This article is written by Kavana Rao from Symbiosis Law School, Noida. In this article, by analyzing the observations made by the judges concerning the Madras Bar Association case, we try to understand the importance of discussions and debates before passing bills.


Good laws are made when these laws are discussed, debated upon, absurdities are found, and again reworked upon. Active participation through dialogue and discussions not only helps to understand the aims and objectives of the bills better but also becomes a reservoir of information, perspectives, and a source for future judicial pronouncements. 

The Madras Bar Association Case

In this case, the Supreme Court, on November 27th, 2020, set aside the provisions in the Tribunal Reforms Ordinance 2021 which fixed the term of members of various tribunals as four years. The provisions were set aside with a majority of 2:1 where the majority consisted of Justices L Nageswara Rao and S Ravindra Bhat. Along with other few important decisions, it also held that the chairpersons, vice-chairpersons, and the members of the Tribunal shall hold office for a term of five years and shall be eligible for reappointment. It also held that the rules would be amended to make advocates with an experience of at least 10 years eligible for appointment as judicial members in the Tribunals.

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Section 184 and Section 186 of the Finance Act, 2017 authorises the Central Government to make appointments, decide the terms of service, allowances of members and other decisions of the various Tribunals. Despite the Finance Act, 2017 already governing these decisions, the Tribunals Reforms Ordinance, 2021 had provisions that involved forming the search- cum selection committees, deciding the eligibility and term of office of the members of the Tribunals. Therefore, the Madras Bar Association filed the writ in the Supreme Court challenging the Tribunals Reforms (Rationalisation and Conditions of Service) Ordinance 2021 to that extent where it was amending the Section 184 and Section 186 of the Finance Act.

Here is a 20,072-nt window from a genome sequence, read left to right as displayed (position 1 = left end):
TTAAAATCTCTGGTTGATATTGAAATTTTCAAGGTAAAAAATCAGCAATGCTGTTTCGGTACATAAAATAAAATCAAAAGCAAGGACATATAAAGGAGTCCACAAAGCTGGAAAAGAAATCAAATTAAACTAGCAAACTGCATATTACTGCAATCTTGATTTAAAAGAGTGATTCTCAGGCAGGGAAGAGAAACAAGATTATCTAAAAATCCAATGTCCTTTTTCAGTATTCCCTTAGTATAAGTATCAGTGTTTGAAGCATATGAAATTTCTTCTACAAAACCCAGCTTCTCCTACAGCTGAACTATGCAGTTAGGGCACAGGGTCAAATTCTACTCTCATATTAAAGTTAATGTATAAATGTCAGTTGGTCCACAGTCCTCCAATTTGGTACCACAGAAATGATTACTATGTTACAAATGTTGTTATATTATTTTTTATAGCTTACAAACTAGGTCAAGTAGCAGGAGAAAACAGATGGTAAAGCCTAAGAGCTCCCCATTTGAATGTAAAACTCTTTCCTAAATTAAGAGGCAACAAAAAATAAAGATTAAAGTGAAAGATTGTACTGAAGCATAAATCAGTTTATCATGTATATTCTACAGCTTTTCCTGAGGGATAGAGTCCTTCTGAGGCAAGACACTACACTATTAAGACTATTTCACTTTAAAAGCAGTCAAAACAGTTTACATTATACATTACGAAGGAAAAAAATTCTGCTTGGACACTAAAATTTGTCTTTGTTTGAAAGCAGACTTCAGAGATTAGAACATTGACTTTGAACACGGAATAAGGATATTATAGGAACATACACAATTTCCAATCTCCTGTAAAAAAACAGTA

Some of the amendments that were disputed in the petition filed by the Madras Bar Association are:

new legal draft

Search-cum-selection committees

The provisions in the Tribunal Reforms Ordinance, 2021 consisted that the Central government will appoint the Chairperson and members of the Tribunals based on the recommendations of a Search-cum-Selection Committee. The Committee will be consisting of the following members: (i) the Chief Justice of India, or a Supreme Court Judge nominated by him, as Chairperson (with casting vote), (ii) two Secretaries nominated by the central government, (iii) the sitting or outgoing Chairperson, or a retired Supreme Court Judge, or a retired Chief Justice of a High Court, and (iv) the Secretary of the Ministry under which the Tribunal is established (with no voting right). The provision also prescribed that the Search-cum-Selection Committee could recommend two names for each post contrary to the direction in one of the previous judgements which allowed only for the recommendation of one name for each post. 

Eligibility and term of office

The Bill establishes a four-year term of office for the president (subject to the upper age limit of 70 years for the Chairperson, and 67 years for members). It also stipulates that a chairperson or member must be at least 50 years old to be appointed. This was contrary to the previous judgments which stipulated that advocates with a minimum experience of 10 years should be made eligible.